On November 23, 2016, the European Court of Justice (ECJ) issued two landmark judgments in Case C-673/13 P (Commission v Stichting Greenpeace Nederland and Pan Europe) and Case C-442/14 (Bayer CropScience and Stichting De Bijenstichting v College voor de toelating van gewasbeschermingsmiddelen en biociden).

In Case C-673/13 P, the associations Stichting Greenpeace Nederland and Pesticide Action Network Europe (PAN Europe) submitted a request to the European Commission (EC) under Regulation (EC) No 1367/2006 for access to a number of documents relating to the initial marketing authorization for glyphosate, one of the most widely used herbicides in the world for agricultural weeding and the maintenance of urban and industrial areas. The EC granted access to the documents, with the exception of part of the draft assessment report prepared by Germany. The EC justified its refusal by stating that the document in question contained confidential information on the intellectual property rights of the applicants for the glyphosate authorization.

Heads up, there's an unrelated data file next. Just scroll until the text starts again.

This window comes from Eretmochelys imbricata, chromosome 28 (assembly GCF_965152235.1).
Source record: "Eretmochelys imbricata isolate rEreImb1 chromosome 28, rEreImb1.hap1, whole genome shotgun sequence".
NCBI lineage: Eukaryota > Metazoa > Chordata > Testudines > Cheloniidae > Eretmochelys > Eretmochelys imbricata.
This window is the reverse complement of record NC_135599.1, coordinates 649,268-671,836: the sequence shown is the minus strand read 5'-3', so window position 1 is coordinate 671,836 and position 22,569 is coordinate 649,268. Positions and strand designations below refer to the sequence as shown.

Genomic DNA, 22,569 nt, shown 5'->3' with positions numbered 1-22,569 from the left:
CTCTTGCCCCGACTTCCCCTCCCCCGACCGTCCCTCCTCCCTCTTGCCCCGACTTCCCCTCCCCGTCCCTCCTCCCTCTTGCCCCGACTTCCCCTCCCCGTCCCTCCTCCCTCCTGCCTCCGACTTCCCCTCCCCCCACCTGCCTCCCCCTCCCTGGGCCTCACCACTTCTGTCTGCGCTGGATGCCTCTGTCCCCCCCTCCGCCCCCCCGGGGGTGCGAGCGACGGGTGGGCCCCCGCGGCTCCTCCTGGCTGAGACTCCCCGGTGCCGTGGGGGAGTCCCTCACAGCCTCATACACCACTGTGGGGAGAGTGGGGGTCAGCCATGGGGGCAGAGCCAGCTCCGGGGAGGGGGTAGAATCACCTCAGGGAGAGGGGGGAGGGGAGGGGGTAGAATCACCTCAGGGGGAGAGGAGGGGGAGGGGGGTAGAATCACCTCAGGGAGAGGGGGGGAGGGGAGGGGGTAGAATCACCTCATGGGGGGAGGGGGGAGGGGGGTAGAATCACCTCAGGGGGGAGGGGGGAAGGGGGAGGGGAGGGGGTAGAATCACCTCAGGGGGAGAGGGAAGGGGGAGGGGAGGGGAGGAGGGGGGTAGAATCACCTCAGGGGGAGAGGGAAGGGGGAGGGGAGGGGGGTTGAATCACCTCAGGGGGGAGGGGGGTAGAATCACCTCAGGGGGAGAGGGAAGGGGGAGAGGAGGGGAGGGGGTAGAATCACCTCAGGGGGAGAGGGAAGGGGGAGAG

The associations brought an action before the General Court of the European Union (EU) for annulment of the EC’s decision. The General Court upheld that action in its judgment of October 8, 2013. The General Court considered that certain segments of the document in question contained information relating to emissions into the environment. Consequently, the EC was not entitled to invoke the confidentiality of commercial and industrial information, and “should have granted the associations access to those parts.” The EC was not satisfied with the judgment and asked the ECJ to set it aside.